The gentleman nodded at the bartender, who took up Curly’s drink. When Curly sat up to tell them where to go, the older gentleman blew at his chest as if he were a candle’s flame. Curly looked down to see if the man had spit on him or something. His eyes must’ve screwed up because he tumbled out of the saddle and spilled onto the floor. If he’d hit his head, he didn’t feel it. The older gentleman held out his hand to help him stand, as if they were going to be friends after that.
“I’ll do it my damn self,” Curly said.
The older gentleman crossed his arms, silver mustache a stiff line, immovable, a dare.
Curly climbed the leather stirrups. He pulled at the horn of the saddle, found his feet.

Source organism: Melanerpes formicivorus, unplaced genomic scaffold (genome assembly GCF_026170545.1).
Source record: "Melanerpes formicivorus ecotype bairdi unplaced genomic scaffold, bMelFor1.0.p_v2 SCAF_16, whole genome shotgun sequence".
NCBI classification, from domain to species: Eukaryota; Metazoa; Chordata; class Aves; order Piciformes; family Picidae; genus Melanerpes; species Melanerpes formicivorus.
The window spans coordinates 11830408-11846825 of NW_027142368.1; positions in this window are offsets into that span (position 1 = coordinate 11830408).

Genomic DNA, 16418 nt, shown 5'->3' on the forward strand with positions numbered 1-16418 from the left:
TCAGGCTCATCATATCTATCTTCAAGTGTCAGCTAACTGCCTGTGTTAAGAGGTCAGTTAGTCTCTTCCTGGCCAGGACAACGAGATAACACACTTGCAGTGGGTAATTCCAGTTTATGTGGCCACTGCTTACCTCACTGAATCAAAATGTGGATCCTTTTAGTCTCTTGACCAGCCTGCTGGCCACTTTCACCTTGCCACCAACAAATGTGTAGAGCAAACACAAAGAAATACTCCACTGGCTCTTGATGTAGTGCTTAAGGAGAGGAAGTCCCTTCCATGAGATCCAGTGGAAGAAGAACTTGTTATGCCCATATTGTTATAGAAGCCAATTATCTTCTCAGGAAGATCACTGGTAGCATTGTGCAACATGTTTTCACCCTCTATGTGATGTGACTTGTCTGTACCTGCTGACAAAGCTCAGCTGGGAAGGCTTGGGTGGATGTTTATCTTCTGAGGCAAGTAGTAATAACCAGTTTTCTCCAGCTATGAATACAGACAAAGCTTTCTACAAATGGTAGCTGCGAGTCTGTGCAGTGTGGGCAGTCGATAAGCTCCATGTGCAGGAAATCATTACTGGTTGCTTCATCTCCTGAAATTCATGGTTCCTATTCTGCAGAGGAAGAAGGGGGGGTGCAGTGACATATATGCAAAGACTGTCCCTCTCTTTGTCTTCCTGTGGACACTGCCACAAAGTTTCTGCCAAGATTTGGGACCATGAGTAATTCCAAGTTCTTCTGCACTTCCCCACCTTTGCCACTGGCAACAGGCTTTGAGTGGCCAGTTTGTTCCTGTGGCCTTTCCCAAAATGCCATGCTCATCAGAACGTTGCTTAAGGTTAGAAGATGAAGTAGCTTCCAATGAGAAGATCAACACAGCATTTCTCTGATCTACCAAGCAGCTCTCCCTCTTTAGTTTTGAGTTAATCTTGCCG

The older gentleman gave three slow claps. Curly wanted to hit him.
Behind the man, the family huddled in their corner. The stragglers, just shadows, shuffled near the door. The bartender disappeared calmly in back. No one was on Curly’s side, except the bear. The dumb beast leered behind the glass.
Then she slipped out of the condo’s front door, softly pawing down the steps into the tepid darkness, where she again became a woman, crunching across the crisp ice of a lover’s parking lot at five o’clock in the morning, feeling somewhat silly, yet nevertheless as if she might never die but instead return to youth again and again, only with hands more withered each time. Her walk to the curb took a brief nineteen seconds, by the end of which she had decided, no, she would not see Reynold again because he would fall in love with her.